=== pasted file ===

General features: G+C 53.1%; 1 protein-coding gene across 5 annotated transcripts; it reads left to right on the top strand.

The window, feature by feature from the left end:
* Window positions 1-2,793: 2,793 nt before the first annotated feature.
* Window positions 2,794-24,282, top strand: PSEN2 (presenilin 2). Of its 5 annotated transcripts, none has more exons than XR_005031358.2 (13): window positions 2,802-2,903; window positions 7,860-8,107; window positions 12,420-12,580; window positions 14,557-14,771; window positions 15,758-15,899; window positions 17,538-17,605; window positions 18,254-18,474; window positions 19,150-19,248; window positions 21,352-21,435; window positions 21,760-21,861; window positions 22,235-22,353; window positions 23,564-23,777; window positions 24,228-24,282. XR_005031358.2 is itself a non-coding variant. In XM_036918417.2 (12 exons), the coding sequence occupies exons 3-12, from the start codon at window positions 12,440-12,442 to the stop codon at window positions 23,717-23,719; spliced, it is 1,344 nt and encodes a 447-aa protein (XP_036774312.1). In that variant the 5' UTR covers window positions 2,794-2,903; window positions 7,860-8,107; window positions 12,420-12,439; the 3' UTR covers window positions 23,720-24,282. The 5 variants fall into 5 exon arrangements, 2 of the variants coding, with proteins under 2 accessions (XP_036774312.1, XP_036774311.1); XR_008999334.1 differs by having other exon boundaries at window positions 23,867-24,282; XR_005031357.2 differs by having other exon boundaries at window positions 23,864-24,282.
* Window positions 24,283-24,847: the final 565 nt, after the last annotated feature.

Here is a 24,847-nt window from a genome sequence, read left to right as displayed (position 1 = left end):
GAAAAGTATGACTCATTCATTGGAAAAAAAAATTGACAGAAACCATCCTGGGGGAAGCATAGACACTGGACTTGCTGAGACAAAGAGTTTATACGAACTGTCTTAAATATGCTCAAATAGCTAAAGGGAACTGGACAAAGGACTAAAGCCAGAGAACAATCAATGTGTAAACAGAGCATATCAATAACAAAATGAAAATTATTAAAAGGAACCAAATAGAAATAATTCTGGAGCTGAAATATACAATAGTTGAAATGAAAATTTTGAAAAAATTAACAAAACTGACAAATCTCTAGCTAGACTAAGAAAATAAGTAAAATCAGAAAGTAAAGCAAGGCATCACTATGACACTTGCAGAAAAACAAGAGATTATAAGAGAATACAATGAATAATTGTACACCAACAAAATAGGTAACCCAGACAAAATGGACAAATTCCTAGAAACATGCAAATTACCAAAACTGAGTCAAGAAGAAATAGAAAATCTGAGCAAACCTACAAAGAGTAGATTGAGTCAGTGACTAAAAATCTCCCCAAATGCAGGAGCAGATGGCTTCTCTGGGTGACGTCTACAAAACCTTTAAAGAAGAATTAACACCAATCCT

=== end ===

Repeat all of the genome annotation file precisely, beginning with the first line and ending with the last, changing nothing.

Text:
General features: G+C 53.1%; 1 protein-coding gene across 5 annotated transcripts; it reads left to right on the top strand.

The window, feature by feature from the left end:
* Window positions 1-2,793: 2,793 nt before the first annotated feature.
* Window positions 2,794-24,282, top strand: PSEN2 (presenilin 2). Of its 5 annotated transcripts, none has more exons than XR_005031358.2 (13): window positions 2,802-2,903; window positions 7,860-8,107; window positions 12,420-12,580; window positions 14,557-14,771; window positions 15,758-15,899; window positions 17,538-17,605; window positions 18,254-18,474; window positions 19,150-19,248; window positions 21,352-21,435; window positions 21,760-21,861; window positions 22,235-22,353; window positions 23,564-23,777; window positions 24,228-24,282. XR_005031358.2 is itself a non-coding variant. In XM_036918417.2 (12 exons), the coding sequence occupies exons 3-12, from the start codon at window positions 12,440-12,442 to the stop codon at window positions 23,717-23,719; spliced, it is 1,344 nt and encodes a 447-aa protein (XP_036774312.1). In that variant the 5' UTR covers window positions 2,794-2,903; window positions 7,860-8,107; window positions 12,420-12,439; the 3' UTR covers window positions 23,720-24,282. The 5 variants fall into 5 exon arrangements, 2 of the variants coding, with proteins under 2 accessions (XP_036774312.1, XP_036774311.1); XR_008999334.1 differs by having other exon boundaries at window positions 23,867-24,282; XR_005031357.2 differs by having other exon boundaries at window positions 23,864-24,282.
* Window positions 24,283-24,847: the final 565 nt, after the last annotated feature.

Here is a 24,847-nt window from a genome sequence, read left to right as displayed (position 1 = left end):
GAAAAGTATGACTCATTCATTGGAAAAAAAAATTGACAGAAACCATCCTGGGGGAAGCATAGACACTGGACTTGCTGAGACAAAGAGTTTATACGAACTGTCTTAAATATGCTCAAATAGCTAAAGGGAACTGGACAAAGGACTAAAGCCAGAGAACAATCAATGTGTAAACAGAGCATATCAATAACAAAATGAAAATTATTAAAAGGAACCAAATAGAAATAATTCTGGAGCTGAAATATACAATAGTTGAAATGAAAATTTTGAAAAAATTAACAAAACTGACAAATCTCTAGCTAGACTAAGAAAATAAGTAAAATCAGAAAGTAAAGCAAGGCATCACTATGACACTTGCAGAAAAACAAGAGATTATAAGAGAATACAATGAATAATTGTACACCAACAAAATAGGTAACCCAGACAAAATGGACAAATTCCTAGAAACATGCAAATTACCAAAACTGAGTCAAGAAGAAATAGAAAATCTGAGCAAACCTACAAAGAGTAGATTGAGTCAGTGACTAAAAATCTCCCCAAATGCAGGAGCAGATGGCTTCTCTGGGTGACGTCTACAAAACCTTTAAAGAAGAATTAACACCAATCCT